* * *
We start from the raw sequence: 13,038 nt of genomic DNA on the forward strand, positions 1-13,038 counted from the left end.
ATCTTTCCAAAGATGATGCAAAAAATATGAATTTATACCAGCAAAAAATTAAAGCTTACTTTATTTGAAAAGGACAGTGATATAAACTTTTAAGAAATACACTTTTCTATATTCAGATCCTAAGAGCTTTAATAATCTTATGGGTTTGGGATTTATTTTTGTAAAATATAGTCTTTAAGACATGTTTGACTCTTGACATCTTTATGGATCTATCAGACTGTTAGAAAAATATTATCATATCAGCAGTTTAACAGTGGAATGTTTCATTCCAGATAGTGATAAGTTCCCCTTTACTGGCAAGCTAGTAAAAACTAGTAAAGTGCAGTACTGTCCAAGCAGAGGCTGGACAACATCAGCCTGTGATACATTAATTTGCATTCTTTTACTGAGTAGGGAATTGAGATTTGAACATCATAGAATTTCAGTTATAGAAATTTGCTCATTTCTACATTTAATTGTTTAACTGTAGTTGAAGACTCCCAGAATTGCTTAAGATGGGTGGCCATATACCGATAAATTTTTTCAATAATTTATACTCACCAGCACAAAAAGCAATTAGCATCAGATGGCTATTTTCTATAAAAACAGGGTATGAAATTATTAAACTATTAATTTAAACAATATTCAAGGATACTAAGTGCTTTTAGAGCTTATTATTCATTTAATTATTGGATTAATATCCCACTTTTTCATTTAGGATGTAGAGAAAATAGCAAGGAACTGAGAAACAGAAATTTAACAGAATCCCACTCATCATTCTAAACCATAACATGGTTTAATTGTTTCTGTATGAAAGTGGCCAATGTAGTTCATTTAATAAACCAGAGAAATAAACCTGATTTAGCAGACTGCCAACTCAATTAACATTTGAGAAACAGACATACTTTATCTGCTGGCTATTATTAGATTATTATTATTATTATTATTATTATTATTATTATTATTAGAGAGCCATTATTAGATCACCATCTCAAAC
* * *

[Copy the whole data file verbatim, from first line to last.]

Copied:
We start from the raw sequence: 13,038 nt of genomic DNA on the forward strand, positions 1-13,038 counted from the left end.
ATCTTTCCAAAGATGATGCAAAAAATATGAATTTATACCAGCAAAAAATTAAAGCTTACTTTATTTGAAAAGGACAGTGATATAAACTTTTAAGAAATACACTTTTCTATATTCAGATCCTAAGAGCTTTAATAATCTTATGGGTTTGGGATTTATTTTTGTAAAATATAGTCTTTAAGACATGTTTGACTCTTGACATCTTTATGGATCTATCAGACTGTTAGAAAAATATTATCATATCAGCAGTTTAACAGTGGAATGTTTCATTCCAGATAGTGATAAGTTCCCCTTTACTGGCAAGCTAGTAAAAACTAGTAAAGTGCAGTACTGTCCAAGCAGAGGCTGGACAACATCAGCCTGTGATACATTAATTTGCATTCTTTTACTGAGTAGGGAATTGAGATTTGAACATCATAGAATTTCAGTTATAGAAATTTGCTCATTTCTACATTTAATTGTTTAACTGTAGTTGAAGACTCCCAGAATTGCTTAAGATGGGTGGCCATATACCGATAAATTTTTTCAATAATTTATACTCACCAGCACAAAAAGCAATTAGCATCAGATGGCTATTTTCTATAAAAACAGGGTATGAAATTATTAAACTATTAATTTAAACAATATTCAAGGATACTAAGTGCTTTTAGAGCTTATTATTCATTTAATTATTGGATTAATATCCCACTTTTTCATTTAGGATGTAGAGAAAATAGCAAGGAACTGAGAAACAGAAATTTAACAGAATCCCACTCATCATTCTAAACCATAACATGGTTTAATTGTTTCTGTATGAAAGTGGCCAATGTAGTTCATTTAATAAACCAGAGAAATAAACCTGATTTAGCAGACTGCCAACTCAATTAACATTTGAGAAACAGACATACTTTATCTGCTGGCTATTATTAGATTATTATTATTATTATTATTATTATTATTATTATTATTAGAGAGCCATTATTAGATCACCATCTCAAAC